You can always tell what the BBC line is on any subject by seeing what they don’t report and of course what they do carefully select to highlight.
‘….the comments of Mervyn King, the governor of the Bank of England at the launch of the Bank’s quarterly inflation report. Environmental policies it seems are an “own-goal”.
Sir Mervyn blamed the Government for the overshoot, claiming that the Coalition had scored an “own goal” by damaging household incomes with a range of environmental and education policies that have pushed up energy bills and tuition fees.
He said: “It’s a bit of an own goal as it looks as if inflation is worse without any change in the underlying behaviour of the economy. And clearly the attempt to put up prices charged by utilities – to pay for green charges, green policies – are pushing up administered prices in a way that [is] … self inflicted in terms of damage done to real take home pay.”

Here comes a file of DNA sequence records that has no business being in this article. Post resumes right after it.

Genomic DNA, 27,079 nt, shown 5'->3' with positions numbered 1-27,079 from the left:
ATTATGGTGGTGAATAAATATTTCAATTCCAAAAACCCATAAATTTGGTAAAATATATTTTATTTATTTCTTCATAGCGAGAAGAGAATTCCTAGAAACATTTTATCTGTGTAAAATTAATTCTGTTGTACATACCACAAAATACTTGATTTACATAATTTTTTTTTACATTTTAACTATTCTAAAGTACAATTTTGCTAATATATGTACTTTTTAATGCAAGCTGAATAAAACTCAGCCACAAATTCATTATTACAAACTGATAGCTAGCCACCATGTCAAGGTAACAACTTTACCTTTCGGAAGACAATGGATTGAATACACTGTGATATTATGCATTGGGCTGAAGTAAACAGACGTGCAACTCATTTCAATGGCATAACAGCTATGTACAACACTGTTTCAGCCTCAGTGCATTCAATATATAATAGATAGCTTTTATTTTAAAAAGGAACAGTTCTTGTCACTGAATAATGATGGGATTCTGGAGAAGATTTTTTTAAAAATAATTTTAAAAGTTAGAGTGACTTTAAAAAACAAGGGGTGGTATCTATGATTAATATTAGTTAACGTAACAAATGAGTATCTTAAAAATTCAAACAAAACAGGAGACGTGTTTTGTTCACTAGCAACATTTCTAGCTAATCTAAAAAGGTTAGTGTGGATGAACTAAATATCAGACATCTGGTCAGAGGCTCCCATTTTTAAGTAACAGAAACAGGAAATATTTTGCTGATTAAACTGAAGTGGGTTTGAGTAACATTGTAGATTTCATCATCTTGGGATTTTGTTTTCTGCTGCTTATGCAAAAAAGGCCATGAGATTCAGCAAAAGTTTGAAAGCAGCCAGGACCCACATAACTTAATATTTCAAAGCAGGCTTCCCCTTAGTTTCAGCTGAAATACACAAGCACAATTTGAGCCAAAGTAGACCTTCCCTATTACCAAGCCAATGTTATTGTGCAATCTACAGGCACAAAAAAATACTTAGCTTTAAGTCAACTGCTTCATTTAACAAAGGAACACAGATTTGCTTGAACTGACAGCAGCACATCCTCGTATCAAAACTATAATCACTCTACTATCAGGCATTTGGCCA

The BBC miss out the ‘environmental costs of green policies’ paragraph and skip to the next one, happy to highlight the government scoring an ‘own goal’ for its economic policies reducing take home pay:
Sir Mervyn said that factors outside of the Bank’s control – increases in university tuition fees and utility bills – had added to inflation recently.
“If you like, it is a bit of a self-inflicted goal in terms of the damage done to real take-home pay, perhaps another way of trying to implement fiscal consolidation through moving up the price level,” he said.
And whilst reporting this:
Although economic output has been broadly flat for the past two years, Sir Mervyn said that masked “a more encouraging underlying picture”.
Manufacturing and services – which make up the bulk of the economy – had grown during 2012, seeing a similar performance to that in the US and considerably stronger than in Japan and the eurozone, he said.
They do not give the figures…which say that growth for 2012 was 1.2%….just below the US 1.5%….despite its massive stimulus, Labour like Plan B, spending!
I imagine they prefer you to think along the lines of a measily 0.3% or some such figure…they certainly aren’t going to give the government an inch on good news.
Curious what catches the eye of a BBC journalist. And what gets suppressed. The massive inflation in fuel prices cause by green policy is surely something of importance and something that should be discussed. But that would rasie all sorts of awkward questions not just about the ‘renewables’ policies but about the cause iof it as well…ie ‘global warming…man made or not?’ for instance.